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    Nirvata Muana

    Now a Legend
    Final Bottle Sold
    Available only from private collectors of fine oud oils worldwide

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    Bhutanese oils are practically unheard of. It’s much easier to source kynam than it is to get your hands on quality Bhutanese agarwood. When was the last time you heated up any? Oud oil… even rarer. Since the release of Oud Idrees more than six years ago, how many Bhutanese oils have you smelled?

    I can count the number of Bhutanese distillations we’ve launched on four fingers. And you know how things are looking in Meghalaya and Yunnan, so just imagine the jungles leading to the barren planes of Tibet.

    Nirvata Muana is all exotic high-mountain wildflowers. Rich, lush, expansive. Spicy, pollenesque, white chocolate vanillicious, injected with tuberose, frangipani, and freesia. Mysore’s smooth cream, coupled with the tenacity of forest honey.

    This oud is at once an overtly risqué pheromonal tease and a monk’s best companion. Some ouds excite and intrigue. Muana calms. Where Guallams are medicinal, Muana is meditational.

    I’ve talked about this, and many oud lovers have felt the same thing. Ouds imbue a hal—a mood or feeling that conveys a portrait of its origin. Maroke ouds smell aboriginal, Thai ouds playful—even sexy. Vintage Cambodis raw as the vastness of their cracked-dry war-torn rice fields. And Indian ouds, ancient. The primordial, meditative ambience of Oud from the Forbidden Kingdom is no accident. You wonder at once: How a scent so smooth can pack so much punch; a single Senkoh note so replete a bouquet.

    Doctors now prescribe meditation. If they knew about this oil, no doubt they’d add a bottle to boot. The scent has been described as ‘serene’, ‘calming’… ‘It slows you down’. No wonder a dab under your nose takes the edge off as you sit in padmasana.

    It is my personal conviction that Bhutanese oud is a secret, if not forgotten chapter of Oud history. A passing flicker through the window as the Oud world instead remembered Pusong, Nha Trang, Malinau and Koh Kong. Whether overlooked or off-limits, how beautifully true Muana’s rarity resonates with its origin, the Forbidden Kingdom.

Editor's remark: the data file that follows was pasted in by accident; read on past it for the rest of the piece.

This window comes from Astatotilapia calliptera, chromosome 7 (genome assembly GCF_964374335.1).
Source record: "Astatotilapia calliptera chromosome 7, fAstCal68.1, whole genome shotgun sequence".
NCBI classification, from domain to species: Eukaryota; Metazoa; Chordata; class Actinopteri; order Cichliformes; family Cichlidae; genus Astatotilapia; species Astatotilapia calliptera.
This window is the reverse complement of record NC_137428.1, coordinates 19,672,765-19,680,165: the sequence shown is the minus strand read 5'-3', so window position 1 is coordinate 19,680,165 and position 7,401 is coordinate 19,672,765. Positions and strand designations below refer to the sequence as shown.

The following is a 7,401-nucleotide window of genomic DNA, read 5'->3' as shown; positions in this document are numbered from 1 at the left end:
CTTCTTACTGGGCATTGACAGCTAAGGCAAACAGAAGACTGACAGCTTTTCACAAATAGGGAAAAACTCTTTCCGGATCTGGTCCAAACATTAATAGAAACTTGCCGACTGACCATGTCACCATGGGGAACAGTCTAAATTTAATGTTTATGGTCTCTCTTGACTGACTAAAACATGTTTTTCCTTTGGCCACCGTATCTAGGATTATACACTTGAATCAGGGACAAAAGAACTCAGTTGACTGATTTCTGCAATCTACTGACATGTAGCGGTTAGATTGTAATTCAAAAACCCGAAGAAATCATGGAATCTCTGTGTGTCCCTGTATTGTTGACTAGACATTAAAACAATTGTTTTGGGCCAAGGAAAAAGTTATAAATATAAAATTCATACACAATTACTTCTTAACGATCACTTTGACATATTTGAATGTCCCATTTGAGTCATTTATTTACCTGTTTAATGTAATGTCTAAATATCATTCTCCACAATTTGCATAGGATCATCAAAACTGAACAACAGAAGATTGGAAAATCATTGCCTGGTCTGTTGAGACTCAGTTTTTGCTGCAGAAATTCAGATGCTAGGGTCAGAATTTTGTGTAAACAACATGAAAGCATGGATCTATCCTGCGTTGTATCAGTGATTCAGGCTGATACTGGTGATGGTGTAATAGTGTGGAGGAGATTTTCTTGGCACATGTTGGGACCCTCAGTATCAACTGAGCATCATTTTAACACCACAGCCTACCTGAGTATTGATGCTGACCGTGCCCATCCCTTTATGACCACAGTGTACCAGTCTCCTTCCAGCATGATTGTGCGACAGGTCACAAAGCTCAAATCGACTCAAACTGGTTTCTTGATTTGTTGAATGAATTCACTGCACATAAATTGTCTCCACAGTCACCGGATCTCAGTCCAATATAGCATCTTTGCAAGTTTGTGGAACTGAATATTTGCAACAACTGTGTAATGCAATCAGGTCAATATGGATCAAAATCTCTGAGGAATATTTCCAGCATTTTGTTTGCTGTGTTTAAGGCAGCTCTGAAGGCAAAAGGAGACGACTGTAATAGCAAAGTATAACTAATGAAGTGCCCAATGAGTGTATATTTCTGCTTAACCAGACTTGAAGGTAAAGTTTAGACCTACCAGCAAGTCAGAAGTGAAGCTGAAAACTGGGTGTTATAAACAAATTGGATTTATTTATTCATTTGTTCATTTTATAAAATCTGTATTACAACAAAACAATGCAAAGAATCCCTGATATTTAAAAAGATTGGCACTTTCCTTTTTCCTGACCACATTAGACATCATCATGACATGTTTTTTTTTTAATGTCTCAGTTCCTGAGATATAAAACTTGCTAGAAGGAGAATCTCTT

30 min seated meditation felt like 5 minutes thnx to Nirvata Muana on the upper lips. Roiboos vanilla tea with snack of dried fruits and grandpa loading his pipe with blonde fruity tobacco. – Rasoul, Canada

    Nirvata Muana is MOST amazing! I had never tried anything from Bhutan but if this is indicative, I sure hope that you guys can get your hands on more from that region. – Eric, USA

    Nirvata Muana… I get the ‘solidity’ of the Assam contribution, but the florals and the lighthearted spirit of
    the Bhutanese ‘wild’ wood are startling! What a great balance in the distillation! Yup, ‘enchanting’
    is a fine word for the waft. – Linh, USA

    A dreamy oud. Everything is light, sweet and soft. Sometimes it comes across as watery – very unusual. A sliver of green incense too. Fruits and flowers, with a sprinkle of dried orange peel and spices, against woody undertones. The world stands still after smelling this oil. Much later, one is transported to another world, like gazing into an important Golconda diamond and seeing the rays of light dance. Pure joy. – Kenny, Hong Kong

    A gentle Oud, powdery sweet wood, soft pink pepper spice, slightly euphoric. Balsamic with a sweet Assamese backbone. There’s and oudy twang atop a resin base. It radiates a candy floral aura. It’s nothing akin to a Cambodi or Thai, staying true to its Bhutanese roots, however, the sweet Assamese does assert itself, making the overall scent less powdery, a little stronger, more resinous, and a touch of almost-barn. – Curt, USA

    Lots of honeyed notes with freshly split light wood, spicy, and apple pies baking. – Keith, USA

    There is a figgy-fruity note in what feels like the heart note of Nirvata Muana (very ‘alive’ oil). It is beautiful and my nose just wanted to keep going back to it. I use that note to help me see the beauty in other people’s heart, that I’m not able to do, on my own. – KS, USA

    Muana is truly something else. I put it on and can smell the wildflowers all day long. Wore this scent to Taraweeh tonight and the concentration was out of this world. – Nazif, USA

    The Muana reminds me of the Assam 3000, but closer to an Assamugo note. Is very mellow but still smells great 6-8 hours later, longer than many other oils. Really nice. – Mark, USA

    Nirvata Muana is great. I need to spend some more time with it to fully gather my impressions. All I know so far is, while the opening is more or less familiar (clean, some complex, lacquered, honeyed semi-floral tones, but less intensely floral than something like Yusuf), the base is uncharted territory for me. I’m not really sure how to describe it yet – kind of a suede/leathery tea-like note, but not smoky and dark like Lapsang, it’s very mellow and less austere… it smells light gray. There were hints of some of the opening of OZ in here, but without the feral animalism. Almost like Nirvata Muana had worn Oud Zachariyya a few days ago and the ghost of it lingers.  It’s really neat and fun to wear. And however irrational it might be, I love the fact that it’s from Bhutan! – Ben, USA

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